The domain was introduced as one of the first top-level domains (TLDs) when it first implemented the Domain Name System for use by the Internet in January 1985. Originally created to express the “commercial” intent of a website, it has since become at the heart of a digital revolution reshaping the way people work, live, play, connect. with family and friends.

Detailed History of .com

The first domain name was claimed on March 15, 1985 by a computer manufacturer called Symbolics, Inc. Before that, Intel was a project largely driven by universities and computer scientists, who used the network to exchange information and research. As more and more people and organizations started using this network, it became increasingly difficult to exchange information electronically. Learning how manually routing messages through gateways is an art form, and as the mail load gets heavier, people will sometimes be asked to stop using their connections .

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The need for some sort of organizational discipline is becoming increasingly apparent as more organizations connect to this nascent Internet. Bringing order to this increasingly chaotic universe has been entrusted to the legendary Jon Postel and his colleagues at the Institute of Information Science at the University of Southern California.

Postel became a Request for Comments (RFC) editor in 1969. As RFC editors, Postel and his colleagues shaped Inte as we know it today. In October 1984, RFC 920 “requires to establish a new domain name in the ARPA-Inte network and the DARPA research community” was published, setting the stage for the birth of the .com domain name.

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While we know that the first domain name was allocated to symbolics on March 15, 1985, the origin of the domain name is less clear. According to Craig Partridge, lead scientist at Raytheon BBN Technologies, the name for domains developed as systems has been created. At first, .cor was suggested as a domain name for corporations, but when the final version came out it was changed to .com.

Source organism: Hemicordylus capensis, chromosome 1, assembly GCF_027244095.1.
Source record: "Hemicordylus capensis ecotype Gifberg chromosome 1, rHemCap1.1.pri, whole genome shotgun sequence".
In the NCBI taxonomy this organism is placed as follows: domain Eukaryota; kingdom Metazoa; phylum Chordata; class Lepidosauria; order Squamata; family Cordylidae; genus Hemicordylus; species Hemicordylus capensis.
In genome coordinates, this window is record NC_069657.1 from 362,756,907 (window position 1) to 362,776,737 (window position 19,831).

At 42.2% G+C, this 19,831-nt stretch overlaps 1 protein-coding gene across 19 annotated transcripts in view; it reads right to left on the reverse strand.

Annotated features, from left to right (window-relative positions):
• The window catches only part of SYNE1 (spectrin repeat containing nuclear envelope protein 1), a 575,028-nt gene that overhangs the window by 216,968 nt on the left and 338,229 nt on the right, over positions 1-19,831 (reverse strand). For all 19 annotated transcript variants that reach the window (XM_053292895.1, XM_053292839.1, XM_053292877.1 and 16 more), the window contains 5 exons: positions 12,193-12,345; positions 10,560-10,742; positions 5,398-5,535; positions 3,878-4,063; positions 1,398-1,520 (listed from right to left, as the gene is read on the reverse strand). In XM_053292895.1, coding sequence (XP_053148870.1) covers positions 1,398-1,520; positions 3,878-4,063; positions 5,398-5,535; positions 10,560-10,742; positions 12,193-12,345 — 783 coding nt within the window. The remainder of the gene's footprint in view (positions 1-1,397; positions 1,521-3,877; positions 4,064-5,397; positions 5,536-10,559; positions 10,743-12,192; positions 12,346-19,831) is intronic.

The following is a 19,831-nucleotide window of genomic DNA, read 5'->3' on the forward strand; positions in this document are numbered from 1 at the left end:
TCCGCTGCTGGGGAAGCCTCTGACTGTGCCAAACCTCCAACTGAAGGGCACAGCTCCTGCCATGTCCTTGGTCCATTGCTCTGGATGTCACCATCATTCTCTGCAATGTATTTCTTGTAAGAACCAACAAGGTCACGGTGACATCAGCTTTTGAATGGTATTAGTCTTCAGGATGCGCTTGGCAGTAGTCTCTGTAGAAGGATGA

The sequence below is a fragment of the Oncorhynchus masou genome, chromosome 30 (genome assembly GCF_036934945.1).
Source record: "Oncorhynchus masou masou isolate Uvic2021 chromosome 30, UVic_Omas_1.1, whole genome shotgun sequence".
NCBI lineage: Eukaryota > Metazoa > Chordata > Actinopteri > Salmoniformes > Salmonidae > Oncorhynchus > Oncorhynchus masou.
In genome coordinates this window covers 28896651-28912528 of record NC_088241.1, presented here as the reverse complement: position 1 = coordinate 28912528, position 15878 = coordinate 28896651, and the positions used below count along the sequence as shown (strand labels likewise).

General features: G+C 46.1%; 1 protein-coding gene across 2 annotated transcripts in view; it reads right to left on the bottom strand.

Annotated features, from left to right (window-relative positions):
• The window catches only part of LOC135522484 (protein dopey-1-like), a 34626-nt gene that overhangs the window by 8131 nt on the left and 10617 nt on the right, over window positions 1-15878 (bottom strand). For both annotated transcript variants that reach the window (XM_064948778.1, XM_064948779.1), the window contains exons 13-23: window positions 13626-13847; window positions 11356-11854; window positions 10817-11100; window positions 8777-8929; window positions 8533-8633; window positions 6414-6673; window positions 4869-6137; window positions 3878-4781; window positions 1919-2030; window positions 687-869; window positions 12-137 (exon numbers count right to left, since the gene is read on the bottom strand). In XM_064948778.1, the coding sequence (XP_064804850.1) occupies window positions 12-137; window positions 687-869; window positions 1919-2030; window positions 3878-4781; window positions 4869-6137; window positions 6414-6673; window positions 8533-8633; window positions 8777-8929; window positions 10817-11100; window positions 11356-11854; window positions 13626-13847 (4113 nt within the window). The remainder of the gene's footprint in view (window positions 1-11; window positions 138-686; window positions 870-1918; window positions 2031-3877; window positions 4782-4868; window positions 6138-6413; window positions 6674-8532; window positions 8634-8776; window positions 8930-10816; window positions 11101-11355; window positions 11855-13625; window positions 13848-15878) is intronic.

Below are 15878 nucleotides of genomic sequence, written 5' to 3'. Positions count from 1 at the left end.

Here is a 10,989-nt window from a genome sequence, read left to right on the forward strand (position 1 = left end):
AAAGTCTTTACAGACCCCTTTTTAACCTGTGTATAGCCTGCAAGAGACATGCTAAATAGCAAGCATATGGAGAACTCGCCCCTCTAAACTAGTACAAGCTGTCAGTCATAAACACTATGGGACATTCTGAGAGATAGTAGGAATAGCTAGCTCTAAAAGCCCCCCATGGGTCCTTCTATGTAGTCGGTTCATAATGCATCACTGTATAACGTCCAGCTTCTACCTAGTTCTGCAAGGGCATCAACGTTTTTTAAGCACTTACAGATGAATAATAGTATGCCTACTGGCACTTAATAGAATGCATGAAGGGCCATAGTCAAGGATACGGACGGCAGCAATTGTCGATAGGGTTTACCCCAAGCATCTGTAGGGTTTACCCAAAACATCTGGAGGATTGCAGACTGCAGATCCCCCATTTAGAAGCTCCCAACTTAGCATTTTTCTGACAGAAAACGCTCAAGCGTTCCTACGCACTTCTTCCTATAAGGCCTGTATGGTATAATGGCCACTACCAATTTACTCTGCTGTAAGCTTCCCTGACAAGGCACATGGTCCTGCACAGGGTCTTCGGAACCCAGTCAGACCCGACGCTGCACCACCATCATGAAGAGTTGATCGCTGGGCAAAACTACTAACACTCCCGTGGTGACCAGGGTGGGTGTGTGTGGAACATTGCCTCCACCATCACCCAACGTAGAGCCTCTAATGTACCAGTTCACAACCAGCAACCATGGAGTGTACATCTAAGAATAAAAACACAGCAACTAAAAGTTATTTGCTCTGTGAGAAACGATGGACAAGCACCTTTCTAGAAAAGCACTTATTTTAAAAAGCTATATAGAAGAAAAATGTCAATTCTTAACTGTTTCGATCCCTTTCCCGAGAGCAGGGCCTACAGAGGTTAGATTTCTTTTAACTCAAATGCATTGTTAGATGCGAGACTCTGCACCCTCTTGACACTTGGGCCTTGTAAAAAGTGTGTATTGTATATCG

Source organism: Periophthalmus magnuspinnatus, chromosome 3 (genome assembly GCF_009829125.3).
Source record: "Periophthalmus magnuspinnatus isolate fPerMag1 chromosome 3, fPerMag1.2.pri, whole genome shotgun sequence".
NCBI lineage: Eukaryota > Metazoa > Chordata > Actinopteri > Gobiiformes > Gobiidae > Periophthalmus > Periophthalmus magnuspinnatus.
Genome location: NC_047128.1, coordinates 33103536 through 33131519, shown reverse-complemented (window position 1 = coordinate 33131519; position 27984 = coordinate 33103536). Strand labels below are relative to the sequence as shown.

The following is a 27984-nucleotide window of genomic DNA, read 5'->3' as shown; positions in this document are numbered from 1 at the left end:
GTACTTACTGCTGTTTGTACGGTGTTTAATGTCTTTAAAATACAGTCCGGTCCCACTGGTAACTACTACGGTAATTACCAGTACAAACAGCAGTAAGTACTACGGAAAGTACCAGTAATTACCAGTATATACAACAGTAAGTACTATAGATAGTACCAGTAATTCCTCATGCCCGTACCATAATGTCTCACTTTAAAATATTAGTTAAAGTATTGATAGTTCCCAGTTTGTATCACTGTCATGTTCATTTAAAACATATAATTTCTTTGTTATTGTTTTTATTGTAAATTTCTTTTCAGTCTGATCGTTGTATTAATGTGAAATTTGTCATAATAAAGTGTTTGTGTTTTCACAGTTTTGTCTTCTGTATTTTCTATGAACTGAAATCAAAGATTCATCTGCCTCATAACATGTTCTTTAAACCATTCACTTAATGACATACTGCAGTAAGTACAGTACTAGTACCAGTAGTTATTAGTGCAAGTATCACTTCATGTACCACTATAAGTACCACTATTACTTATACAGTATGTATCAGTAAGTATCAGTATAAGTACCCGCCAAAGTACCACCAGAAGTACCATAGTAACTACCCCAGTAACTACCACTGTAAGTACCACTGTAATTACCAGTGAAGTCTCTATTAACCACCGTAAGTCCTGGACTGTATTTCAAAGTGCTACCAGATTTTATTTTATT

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Jack Haverty, an Inte pioneer at MIT, says they don’t really think about business when developing those top-level domains. “I think the original domain name was derived from the word ‘company’ rather than ‘commercial’. Domain names are not the idea of ​​“businesses” when it comes to places where consumers go to buy things,” he wrote in an email. “They are companies that do government contract work. Intel then didn’t have the privilege of connecting businesses––it was a command-and-control network for the military, built by educational and government institutions, and contractors.” However, they seem to understand that some kind of commerce was born.

“I don’t remember anyone ever thinking we created an organizational structure to include hundreds of millions of entities that span the entire planet to support all human activities. And it certainly did not last for more than 30 years, even as an experiment. Things just happen that way.” – Jack Haverty, Internet pioneer

Verisign’s role in .com

Every domain name is provided by a registrar operator. As a registrar for .com domains, Verisign implements invisible navigation to help people get where they want to go on the Internet.

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With today’s average 219 billion DNS lookups––and at peaks far exceeding this–––it’s critically important that Verisign’s Inte services work day and night. To do this, we designed a complex service from the ground up to address a variety of complex, high-volume, real-time needs. This includes diverse hardware, operating systems, middleware and custom applications, power providers and network service provider diversity, and a number of other protections.

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For more than 15 years, Verisign has operated the infrastructure for a portfolio of top-level domains that today include .com, .net, .tv, .edu, .gov, .jobs, . name and .cc, as well as two of the world’s 13 Internet origin servers. Our commitment is to ensure that the infrastructure implemented by Verisign is operating at its peak to enable the innovation needed to address the needs of the future, while also addressing the needs of the future. demand of today.